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Lifelong Learning - how can we support adults to learn?

Lifelong Learning Week (7th-11th November) is a celebration of the power of learning to transform people’s lives. Coordinated by Festival of Learning, it is a week of activity which aims to celebrate the benefits of lifelong learning and inspire more adults to learn.

As part of our celebration of Lifelong Learning Week, Alun Francis, Deputy Chair of the Social Mobility Commission and Principal and Chief Executive of Oldham College, talked to us about why lifelong learning is important, and what we can do to support adults to learn.


“I have spent the past twelve years working at Oldham College, where we are big fans of Lifelong Learning, and encourage people of all ages to keep on studying and learning.

Whatever their previous qualifications, it’s essential that people continue learning throughout their working lives in order to progress and succeed. Done well, lifelong learning benefits not only the learner, but their colleagues, employer and the wider community around them.

Lifelong Learning Week aims to raise the profile of lifelong learning, celebrate the difference learning can make, and inspire adults to take their first step back into learning. I’m delighted that the Social Mobility Commission is supporting Lifelong Learning Week, as I believe that extending high-quality learning and training opportunities to adults of all ages must play a central role in creating a society which works to match everyone to roles that they are both good at, and enjoy.

A traditional view of lifelong learning has focussed on adults gaining additional formal qualifications. However, this is not the only, or even necessarily the most effective, way of building skills.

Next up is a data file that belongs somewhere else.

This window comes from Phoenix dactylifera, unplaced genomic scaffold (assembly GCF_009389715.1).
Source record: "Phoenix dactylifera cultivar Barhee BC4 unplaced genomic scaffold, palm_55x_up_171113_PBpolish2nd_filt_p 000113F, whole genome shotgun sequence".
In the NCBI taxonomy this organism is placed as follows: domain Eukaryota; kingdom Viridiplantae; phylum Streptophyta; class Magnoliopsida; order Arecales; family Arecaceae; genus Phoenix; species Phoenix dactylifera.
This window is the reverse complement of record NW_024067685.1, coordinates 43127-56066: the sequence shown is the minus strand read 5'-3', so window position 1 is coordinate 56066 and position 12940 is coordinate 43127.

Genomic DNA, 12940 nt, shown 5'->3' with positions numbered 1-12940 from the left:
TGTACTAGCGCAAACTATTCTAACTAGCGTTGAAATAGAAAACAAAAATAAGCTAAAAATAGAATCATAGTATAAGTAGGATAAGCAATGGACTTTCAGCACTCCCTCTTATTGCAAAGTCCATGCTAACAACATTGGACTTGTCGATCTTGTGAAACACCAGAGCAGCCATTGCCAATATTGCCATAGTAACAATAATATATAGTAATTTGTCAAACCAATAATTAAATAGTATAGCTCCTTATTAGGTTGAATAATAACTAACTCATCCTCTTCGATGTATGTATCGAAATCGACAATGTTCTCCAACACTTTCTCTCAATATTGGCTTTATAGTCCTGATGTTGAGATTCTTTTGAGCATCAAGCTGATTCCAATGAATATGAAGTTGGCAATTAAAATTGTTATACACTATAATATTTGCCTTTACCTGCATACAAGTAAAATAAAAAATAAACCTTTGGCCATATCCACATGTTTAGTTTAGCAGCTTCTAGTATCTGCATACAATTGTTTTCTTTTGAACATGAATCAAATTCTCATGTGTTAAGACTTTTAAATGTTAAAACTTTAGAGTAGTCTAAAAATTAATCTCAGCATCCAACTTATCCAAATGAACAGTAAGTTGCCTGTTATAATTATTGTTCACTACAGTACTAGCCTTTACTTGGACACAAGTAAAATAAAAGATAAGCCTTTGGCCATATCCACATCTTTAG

The Oldham Economic Review, published in March 2022, found that the number of adults with no qualifications has fallen from around 20% in 2005 to around 10%, but that this had not always led to improvements in income or job progression. Qualifications can be life changing for people, but the content really does matter.

There is always room for learning for the sake of it, but it is also important that we deliver qualifications which genuinely improve skills and knowledge. Lifelong learning should equip adults with the practical skills to progress, and where this involves formal qualifications, we need to make sure that we focus on those which have real labour market value.

What is so valuable about Lifelong Learning Week is that it encourages people to think of learning more widely, in terms of in work training as well as academic qualifications.  It’s essential that we support people of any age to make informed choices about how to develop their individual talents in the most useful ways, and help everyone to find the pathways which give them real opportunities.

While it’s heartening to see a continued rise in the number of adults taking part in some sort of learning, it is still true that adults in lower socio-economic groups are twice as likely not to have undertaken any learning since leaving full-time education than those in higher socio-economic groups.

The Social Mobility Commission wants to highlight the work of employers in traditionally low paid sectors who are investing in the skills of their workforce, and providing valuable training opportunities to help their employees progress out of low pay. Lifelong Learning Week also recognises that employer investment is crucial for professional growth, and is celebrating those that are doing it well!

We are also currently working on a project to improve the information available about the labour market value of different qualifications, in order to help learners make more informed decisions, and help them better understand the link between qualifications and career progression.

Through this work we want to break out from a narrow focus on a small number of learning pathways, and highlight the many opportunities available throughout life to help people find and apply their skills.”


Do you have a workplace social mobility success story you’d like to share? We’d love to hear from you if you might be willing to talk about it with us, and share it one our channels (social media, website, blog or at one of our upcoming masterclasses).